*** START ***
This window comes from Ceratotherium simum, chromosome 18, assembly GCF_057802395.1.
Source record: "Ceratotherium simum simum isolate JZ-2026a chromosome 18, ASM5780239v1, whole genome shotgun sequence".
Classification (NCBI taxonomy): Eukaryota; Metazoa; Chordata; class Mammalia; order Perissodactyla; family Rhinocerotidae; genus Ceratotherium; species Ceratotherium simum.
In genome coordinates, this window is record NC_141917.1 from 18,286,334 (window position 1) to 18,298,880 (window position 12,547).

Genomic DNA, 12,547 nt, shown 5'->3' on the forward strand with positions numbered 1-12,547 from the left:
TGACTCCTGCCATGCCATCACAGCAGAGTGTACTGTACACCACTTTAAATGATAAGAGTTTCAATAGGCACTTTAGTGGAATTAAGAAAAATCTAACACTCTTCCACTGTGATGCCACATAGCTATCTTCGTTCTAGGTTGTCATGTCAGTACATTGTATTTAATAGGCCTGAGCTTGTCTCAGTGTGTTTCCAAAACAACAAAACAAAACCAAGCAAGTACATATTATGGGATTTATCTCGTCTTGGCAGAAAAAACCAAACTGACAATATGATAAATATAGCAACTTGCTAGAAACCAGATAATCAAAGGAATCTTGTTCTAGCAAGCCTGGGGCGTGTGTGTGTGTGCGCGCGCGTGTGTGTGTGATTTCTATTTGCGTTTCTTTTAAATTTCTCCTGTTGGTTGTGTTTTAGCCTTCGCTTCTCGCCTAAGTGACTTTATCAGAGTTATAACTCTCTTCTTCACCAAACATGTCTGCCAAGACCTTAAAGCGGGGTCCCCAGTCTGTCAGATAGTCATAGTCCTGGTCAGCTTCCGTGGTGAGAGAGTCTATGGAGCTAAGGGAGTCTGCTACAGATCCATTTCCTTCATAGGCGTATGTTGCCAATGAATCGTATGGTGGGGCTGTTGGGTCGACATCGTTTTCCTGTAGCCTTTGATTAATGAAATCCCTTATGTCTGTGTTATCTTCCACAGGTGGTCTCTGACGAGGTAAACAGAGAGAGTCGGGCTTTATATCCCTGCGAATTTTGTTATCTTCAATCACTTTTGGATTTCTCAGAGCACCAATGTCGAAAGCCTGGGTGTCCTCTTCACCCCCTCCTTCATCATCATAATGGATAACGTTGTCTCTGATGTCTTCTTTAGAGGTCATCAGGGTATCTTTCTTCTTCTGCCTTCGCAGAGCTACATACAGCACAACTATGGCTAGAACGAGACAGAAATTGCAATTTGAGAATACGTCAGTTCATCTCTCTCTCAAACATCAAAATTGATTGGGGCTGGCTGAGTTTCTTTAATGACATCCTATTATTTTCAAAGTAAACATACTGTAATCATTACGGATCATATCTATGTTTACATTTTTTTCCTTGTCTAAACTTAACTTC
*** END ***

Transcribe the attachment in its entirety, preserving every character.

This window comes from Ceratotherium simum, chromosome 18, assembly GCF_057802395.1.
Source record: "Ceratotherium simum simum isolate JZ-2026a chromosome 18, ASM5780239v1, whole genome shotgun sequence".
Classification (NCBI taxonomy): Eukaryota; Metazoa; Chordata; class Mammalia; order Perissodactyla; family Rhinocerotidae; genus Ceratotherium; species Ceratotherium simum.
In genome coordinates, this window is record NC_141917.1 from 18,286,334 (window position 1) to 18,298,880 (window position 12,547).

Genomic DNA, 12,547 nt, shown 5'->3' on the forward strand with positions numbered 1-12,547 from the left:
TGACTCCTGCCATGCCATCACAGCAGAGTGTACTGTACACCACTTTAAATGATAAGAGTTTCAATAGGCACTTTAGTGGAATTAAGAAAAATCTAACACTCTTCCACTGTGATGCCACATAGCTATCTTCGTTCTAGGTTGTCATGTCAGTACATTGTATTTAATAGGCCTGAGCTTGTCTCAGTGTGTTTCCAAAACAACAAAACAAAACCAAGCAAGTACATATTATGGGATTTATCTCGTCTTGGCAGAAAAAACCAAACTGACAATATGATAAATATAGCAACTTGCTAGAAACCAGATAATCAAAGGAATCTTGTTCTAGCAAGCCTGGGGCGTGTGTGTGTGTGCGCGCGCGTGTGTGTGTGATTTCTATTTGCGTTTCTTTTAAATTTCTCCTGTTGGTTGTGTTTTAGCCTTCGCTTCTCGCCTAAGTGACTTTATCAGAGTTATAACTCTCTTCTTCACCAAACATGTCTGCCAAGACCTTAAAGCGGGGTCCCCAGTCTGTCAGATAGTCATAGTCCTGGTCAGCTTCCGTGGTGAGAGAGTCTATGGAGCTAAGGGAGTCTGCTACAGATCCATTTCCTTCATAGGCGTATGTTGCCAATGAATCGTATGGTGGGGCTGTTGGGTCGACATCGTTTTCCTGTAGCCTTTGATTAATGAAATCCCTTATGTCTGTGTTATCTTCCACAGGTGGTCTCTGACGAGGTAAACAGAGAGAGTCGGGCTTTATATCCCTGCGAATTTTGTTATCTTCAATCACTTTTGGATTTCTCAGAGCACCAATGTCGAAAGCCTGGGTGTCCTCTTCACCCCCTCCTTCATCATCATAATGGATAACGTTGTCTCTGATGTCTTCTTTAGAGGTCATCAGGGTATCTTTCTTCTTCTGCCTTCGCAGAGCTACATACAGCACAACTATGGCTAGAACGAGACAGAAATTGCAATTTGAGAATACGTCAGTTCATCTCTCTCTCAAACATCAAAATTGATTGGGGCTGGCTGAGTTTCTTTAATGACATCCTATTATTTTCAAAGTAAACATACTGTAATCATTACGGATCATATCTATGTTTACATTTTTTTCCTTGTCTAAACTTAACTTC